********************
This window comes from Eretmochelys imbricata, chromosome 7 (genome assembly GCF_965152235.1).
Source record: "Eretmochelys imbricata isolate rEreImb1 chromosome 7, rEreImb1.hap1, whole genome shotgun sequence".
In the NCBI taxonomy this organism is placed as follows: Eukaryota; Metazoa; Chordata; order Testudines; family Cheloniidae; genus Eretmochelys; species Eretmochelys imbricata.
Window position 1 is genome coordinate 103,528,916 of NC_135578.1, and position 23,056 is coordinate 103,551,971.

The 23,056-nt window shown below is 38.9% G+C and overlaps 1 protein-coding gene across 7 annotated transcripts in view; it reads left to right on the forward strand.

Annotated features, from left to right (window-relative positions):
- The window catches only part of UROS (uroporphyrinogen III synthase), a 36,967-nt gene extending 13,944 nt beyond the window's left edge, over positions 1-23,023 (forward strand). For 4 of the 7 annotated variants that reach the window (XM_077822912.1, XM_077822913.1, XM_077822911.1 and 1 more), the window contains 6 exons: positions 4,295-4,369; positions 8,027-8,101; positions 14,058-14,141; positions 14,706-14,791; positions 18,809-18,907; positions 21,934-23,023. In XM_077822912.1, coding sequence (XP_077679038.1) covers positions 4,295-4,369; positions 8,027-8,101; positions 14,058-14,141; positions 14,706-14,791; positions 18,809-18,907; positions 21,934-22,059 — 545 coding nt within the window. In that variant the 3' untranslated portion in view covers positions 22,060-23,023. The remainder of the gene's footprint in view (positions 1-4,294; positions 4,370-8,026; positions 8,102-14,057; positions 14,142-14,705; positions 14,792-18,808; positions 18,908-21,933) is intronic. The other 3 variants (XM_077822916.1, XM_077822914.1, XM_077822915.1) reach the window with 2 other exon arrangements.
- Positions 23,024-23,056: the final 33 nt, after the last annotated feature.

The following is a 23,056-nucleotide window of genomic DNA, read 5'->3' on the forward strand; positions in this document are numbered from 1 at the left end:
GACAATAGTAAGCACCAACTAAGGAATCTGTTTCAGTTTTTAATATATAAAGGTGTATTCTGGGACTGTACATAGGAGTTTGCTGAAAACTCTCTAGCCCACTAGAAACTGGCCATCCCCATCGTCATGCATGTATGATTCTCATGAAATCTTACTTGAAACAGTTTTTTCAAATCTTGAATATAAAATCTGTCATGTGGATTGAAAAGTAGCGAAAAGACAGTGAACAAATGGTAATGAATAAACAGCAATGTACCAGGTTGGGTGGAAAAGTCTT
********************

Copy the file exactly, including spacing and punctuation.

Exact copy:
This window comes from Eretmochelys imbricata, chromosome 7 (genome assembly GCF_965152235.1).
Source record: "Eretmochelys imbricata isolate rEreImb1 chromosome 7, rEreImb1.hap1, whole genome shotgun sequence".
In the NCBI taxonomy this organism is placed as follows: Eukaryota; Metazoa; Chordata; order Testudines; family Cheloniidae; genus Eretmochelys; species Eretmochelys imbricata.
Window position 1 is genome coordinate 103,528,916 of NC_135578.1, and position 23,056 is coordinate 103,551,971.

The 23,056-nt window shown below is 38.9% G+C and overlaps 1 protein-coding gene across 7 annotated transcripts in view; it reads left to right on the forward strand.

Annotated features, from left to right (window-relative positions):
- The window catches only part of UROS (uroporphyrinogen III synthase), a 36,967-nt gene extending 13,944 nt beyond the window's left edge, over positions 1-23,023 (forward strand). For 4 of the 7 annotated variants that reach the window (XM_077822912.1, XM_077822913.1, XM_077822911.1 and 1 more), the window contains 6 exons: positions 4,295-4,369; positions 8,027-8,101; positions 14,058-14,141; positions 14,706-14,791; positions 18,809-18,907; positions 21,934-23,023. In XM_077822912.1, coding sequence (XP_077679038.1) covers positions 4,295-4,369; positions 8,027-8,101; positions 14,058-14,141; positions 14,706-14,791; positions 18,809-18,907; positions 21,934-22,059 — 545 coding nt within the window. In that variant the 3' untranslated portion in view covers positions 22,060-23,023. The remainder of the gene's footprint in view (positions 1-4,294; positions 4,370-8,026; positions 8,102-14,057; positions 14,142-14,705; positions 14,792-18,808; positions 18,908-21,933) is intronic. The other 3 variants (XM_077822916.1, XM_077822914.1, XM_077822915.1) reach the window with 2 other exon arrangements.
- Positions 23,024-23,056: the final 33 nt, after the last annotated feature.

The following is a 23,056-nucleotide window of genomic DNA, read 5'->3' on the forward strand; positions in this document are numbered from 1 at the left end:
GACAATAGTAAGCACCAACTAAGGAATCTGTTTCAGTTTTTAATATATAAAGGTGTATTCTGGGACTGTACATAGGAGTTTGCTGAAAACTCTCTAGCCCACTAGAAACTGGCCATCCCCATCGTCATGCATGTATGATTCTCATGAAATCTTACTTGAAACAGTTTTTTCAAATCTTGAATATAAAATCTGTCATGTGGATTGAAAAGTAGCGAAAAGACAGTGAACAAATGGTAATGAATAAACAGCAATGTACCAGGTTGGGTGGAAAAGTCTT